Colorado History

Waugh! The Fort Celebrates Sixty Years of Old West Wonder

The Fort opened to the public in 1963.
The Fort opened to the public in 1963. Anne Stephenson Photo
Perched in the foothills just below downtown Morrison, The Fort has overlooked the ever-changing skyline of Denver for sixty years. The sprawling adobe structure was built in the early 1960s by Elizabeth and Samuel Arnold as a replica of Bent's Fort, a trading post located along the Santa Fe Trail in southeastern Colorado more than a century earlier. Initially the Arnold home, it soon became a destination dining spot.

Filled with artwork and memorabilia, today the Fort is a legendary restaurant that's a museum-like monument to the Old West, but also a throwback to not-so-old Denver. Its menu is filled with steak, wild game and Rocky Mountain oysters — the kind of food that defined this city's cuisine six decades ago.

These days, you'd be hard-pressed to find anyone living in Colorado who actually eats Rocky Mountain oysters regularly, but they're still a favorite at the Fort, which is steeped in tradition, some of which feels downright wacky through a modern lens. There's the gunpowder-spiked whiskey, the shouts of "Waugh!" (a mountain man expression that apparently meant "right on") from the staff, and the well-worn animal-skin headdresses that are delivered to tables celebrating special occasions. (Even Julia Child wore one when she visited, and there's a photo to prove it; the Summit of the 8 also dined here when Bill Clinton was president.)

While some of it may be wacky, there's an undeniable charm to it all. And as the Fort gears up to celebrate its sixtieth anniversary with a series of events beginning with the Shinin' Times party on February 17, it's not planning to change (much) anytime soon. "The Fort will continue on," says Holly Arnold Kinney, who became the property's sole owner after her father passed away in 2006 and has kept its traditions intact.
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Holly Arnold with Sissy the bear.
Courtesy of the Fort
Arnold Kinney famously grew up in the building with her pet Canadian black bear, Sissy, who lived there for nineteen years and was known for kissing patrons and bellying up to the bar for sips of Coca-Cola from the bottle. She even wrote a children's book, Sissy Bear at the Fort, as an homage to her furry childhood pal.

While she's deeply invested in keeping the heart of the Fort intact, Arnold Kinney has also made some strategic changes over the years, especially since the pandemic. "COVID forced us to think out of the box," she recalls.

When restaurants were initially ordered to shut down indoor dining in March 2020, "it was a real gut punch," Arnold Kinney admits. "You didn't have time to emotionally prepare. You're given less than eight to ten hours to call seventy of your employees to tell them they're laid off, and many of them who've never been on unemployment before and have worked for you for thirty years, or twenty years."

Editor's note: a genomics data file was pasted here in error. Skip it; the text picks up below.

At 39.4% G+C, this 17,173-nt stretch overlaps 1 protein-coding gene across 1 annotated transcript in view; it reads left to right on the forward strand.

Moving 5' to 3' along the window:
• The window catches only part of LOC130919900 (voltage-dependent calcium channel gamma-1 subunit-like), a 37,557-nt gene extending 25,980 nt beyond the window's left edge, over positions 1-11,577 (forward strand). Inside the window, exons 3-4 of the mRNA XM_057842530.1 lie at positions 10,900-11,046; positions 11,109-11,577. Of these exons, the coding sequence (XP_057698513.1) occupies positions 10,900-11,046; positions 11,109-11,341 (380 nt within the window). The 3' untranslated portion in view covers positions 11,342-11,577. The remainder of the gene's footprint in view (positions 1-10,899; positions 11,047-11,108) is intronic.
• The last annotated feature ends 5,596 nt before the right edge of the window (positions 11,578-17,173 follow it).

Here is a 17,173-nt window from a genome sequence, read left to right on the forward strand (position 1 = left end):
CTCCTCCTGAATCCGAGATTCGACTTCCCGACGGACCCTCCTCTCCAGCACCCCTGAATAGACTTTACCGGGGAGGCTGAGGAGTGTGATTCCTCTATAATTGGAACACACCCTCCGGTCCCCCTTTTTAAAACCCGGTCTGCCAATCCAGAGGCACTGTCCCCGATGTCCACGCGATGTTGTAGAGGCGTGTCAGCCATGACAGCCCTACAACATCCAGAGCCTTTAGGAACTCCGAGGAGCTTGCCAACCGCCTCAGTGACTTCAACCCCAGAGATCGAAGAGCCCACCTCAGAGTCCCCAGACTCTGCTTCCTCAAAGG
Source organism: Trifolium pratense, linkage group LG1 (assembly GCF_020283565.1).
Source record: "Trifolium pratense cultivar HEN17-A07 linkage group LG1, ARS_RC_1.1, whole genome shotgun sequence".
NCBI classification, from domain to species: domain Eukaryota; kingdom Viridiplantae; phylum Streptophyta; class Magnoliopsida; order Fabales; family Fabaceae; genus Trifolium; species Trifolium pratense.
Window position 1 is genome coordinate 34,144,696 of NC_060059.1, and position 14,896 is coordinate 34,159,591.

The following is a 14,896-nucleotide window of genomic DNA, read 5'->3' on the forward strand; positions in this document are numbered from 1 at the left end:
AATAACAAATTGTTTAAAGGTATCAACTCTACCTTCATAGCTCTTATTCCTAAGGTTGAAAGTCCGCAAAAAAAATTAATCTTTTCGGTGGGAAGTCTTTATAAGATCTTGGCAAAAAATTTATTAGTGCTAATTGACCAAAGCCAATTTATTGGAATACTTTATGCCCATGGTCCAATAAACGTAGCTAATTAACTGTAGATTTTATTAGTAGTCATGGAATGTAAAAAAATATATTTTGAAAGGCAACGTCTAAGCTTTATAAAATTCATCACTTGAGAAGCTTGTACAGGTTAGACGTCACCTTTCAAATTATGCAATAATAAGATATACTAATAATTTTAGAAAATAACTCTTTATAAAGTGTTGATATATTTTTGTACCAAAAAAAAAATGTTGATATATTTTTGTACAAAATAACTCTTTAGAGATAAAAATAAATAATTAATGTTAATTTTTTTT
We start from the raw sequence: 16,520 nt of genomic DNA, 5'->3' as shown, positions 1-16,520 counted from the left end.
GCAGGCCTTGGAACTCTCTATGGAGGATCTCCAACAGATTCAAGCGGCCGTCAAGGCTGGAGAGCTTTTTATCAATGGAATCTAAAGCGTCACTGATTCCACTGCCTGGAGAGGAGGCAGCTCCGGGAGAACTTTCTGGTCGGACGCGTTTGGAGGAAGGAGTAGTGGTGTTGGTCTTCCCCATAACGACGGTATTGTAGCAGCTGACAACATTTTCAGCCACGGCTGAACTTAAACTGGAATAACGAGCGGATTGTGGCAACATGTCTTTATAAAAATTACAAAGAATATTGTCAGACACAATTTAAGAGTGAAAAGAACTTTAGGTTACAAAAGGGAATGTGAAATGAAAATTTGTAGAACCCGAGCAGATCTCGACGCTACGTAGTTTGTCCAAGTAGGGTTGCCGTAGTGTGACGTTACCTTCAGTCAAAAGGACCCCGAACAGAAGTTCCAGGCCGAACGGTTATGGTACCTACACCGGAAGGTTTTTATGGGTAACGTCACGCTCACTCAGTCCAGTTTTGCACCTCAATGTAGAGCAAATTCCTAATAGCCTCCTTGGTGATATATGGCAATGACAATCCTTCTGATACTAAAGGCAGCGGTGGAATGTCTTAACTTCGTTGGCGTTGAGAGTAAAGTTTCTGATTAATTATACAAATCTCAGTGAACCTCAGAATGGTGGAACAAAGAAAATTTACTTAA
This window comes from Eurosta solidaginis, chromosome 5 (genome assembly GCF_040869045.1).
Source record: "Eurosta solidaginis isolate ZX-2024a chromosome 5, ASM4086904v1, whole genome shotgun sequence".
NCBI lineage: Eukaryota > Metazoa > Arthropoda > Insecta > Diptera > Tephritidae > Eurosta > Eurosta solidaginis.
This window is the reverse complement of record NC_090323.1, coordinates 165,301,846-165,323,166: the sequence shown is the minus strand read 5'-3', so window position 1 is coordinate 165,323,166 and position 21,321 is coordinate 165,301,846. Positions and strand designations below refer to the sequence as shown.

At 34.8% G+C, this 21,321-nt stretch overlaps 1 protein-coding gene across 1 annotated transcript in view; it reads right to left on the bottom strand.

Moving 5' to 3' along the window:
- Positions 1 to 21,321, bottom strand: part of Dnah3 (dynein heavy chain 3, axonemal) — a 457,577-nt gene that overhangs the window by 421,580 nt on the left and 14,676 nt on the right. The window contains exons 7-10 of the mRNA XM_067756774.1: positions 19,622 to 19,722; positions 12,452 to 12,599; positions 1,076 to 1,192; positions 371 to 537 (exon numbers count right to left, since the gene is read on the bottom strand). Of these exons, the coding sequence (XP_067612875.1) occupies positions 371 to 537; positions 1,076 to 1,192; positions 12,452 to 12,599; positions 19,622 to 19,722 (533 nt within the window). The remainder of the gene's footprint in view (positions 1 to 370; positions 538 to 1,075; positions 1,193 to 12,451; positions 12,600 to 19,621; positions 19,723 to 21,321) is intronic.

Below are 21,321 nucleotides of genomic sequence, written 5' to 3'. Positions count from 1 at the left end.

She credits the Colorado Restaurant Association and EatDenver with helping to guide her through the challenges of the pandemic as she put her energy toward making sure all of her employees had access to food. "We created Sunday comfort meals for all sixty of our employees who were laid off," she recalls. "So every Sunday, we were cooking 150 to 200 meals a day. I'd come out in my chef's coat with my mask on and give six meals to each employee in their car when they'd drive up. Then they'd go in the upper parking lot and wave to the other employees as their Fort family, just to check in. It kept our community together."
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The Fort is on the National Register of Historic Places.
Anne Stephenson Photo
When the Fort was able to reopen with limited capacity, Arnold Kinney added picnic tables outside, opened earlier in the day and created a fast-casual menu with burgers, barbecue and brats. "Our servers probably put in 25,000 steps a day because they had to run from the kitchen all the way outside," she says, laughing. "But what we found is that our guests were loving it."

She also purchased a food truck and named it Tatonka. "I thought, if they're going to shut me down again, I'm going to go flip burgers at Cabella's. Because I want my employees to know that I'm a fighter. I'm not just going to give up," Arnold Kinney says. Restaurants were, indeed, forced to close indoor dining for a second time in late 2020, and so Tatonka got its time to shine. "It was kind of fun," she says of the experience. "It's like, pivot into something you've never done before. And we learned a lot about food trucks. Like you make sure you have those clipped-on lids for everything, because when you hit a bump, the salsa goes flying."